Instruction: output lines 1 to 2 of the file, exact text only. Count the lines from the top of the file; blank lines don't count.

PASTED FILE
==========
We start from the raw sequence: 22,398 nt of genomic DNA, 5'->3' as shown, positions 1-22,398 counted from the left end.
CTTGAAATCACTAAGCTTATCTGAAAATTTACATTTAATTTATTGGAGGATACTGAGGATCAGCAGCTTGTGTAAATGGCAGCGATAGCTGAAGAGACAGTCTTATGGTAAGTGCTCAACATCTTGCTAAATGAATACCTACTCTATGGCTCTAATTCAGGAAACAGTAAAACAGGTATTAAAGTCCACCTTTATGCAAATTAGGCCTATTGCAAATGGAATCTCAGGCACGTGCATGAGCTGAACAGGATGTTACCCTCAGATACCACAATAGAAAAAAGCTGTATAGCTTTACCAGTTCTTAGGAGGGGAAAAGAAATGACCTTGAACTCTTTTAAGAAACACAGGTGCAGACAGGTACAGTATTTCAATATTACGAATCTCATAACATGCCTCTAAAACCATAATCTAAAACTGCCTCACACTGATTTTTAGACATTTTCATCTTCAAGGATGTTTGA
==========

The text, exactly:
We start from the raw sequence: 22,398 nt of genomic DNA, 5'->3' as shown, positions 1-22,398 counted from the left end.
CTTGAAATCACTAAGCTTATCTGAAAATTTACATTTAATTTATTGGAGGATACTGAGGATCAGCAGCTTGTGTAAATGGCAGCGATAGCTGAAGAGACAGTCTTATGGTAAGTGCTCAACATCTTGCTAAATGAATACCTACTCTATGGCTCTAATTCAGGAAACAGTAAAACAGGTATTAAAGTCCACCTTTATGCAAATTAGGCCTATTGCAAATGGAATCTCAGGCACGTGCATGAGCTGAACAGGATGTTACCCTCAGATACCACAATAGAAAAAAGCTGTATAGCTTTACCAGTTCTTAGGAGGGGAAAAGAAATGACCTTGAACTCTTTTAAGAAACACAGGTGCAGACAGGTACAGTATTTCAATATTACGAATCTCATAACATGCCTCTAAAACCATAATCTAAAACTGCCTCACACTGATTTTTAGACATTTTCATCTTCAAGGATGTTTGA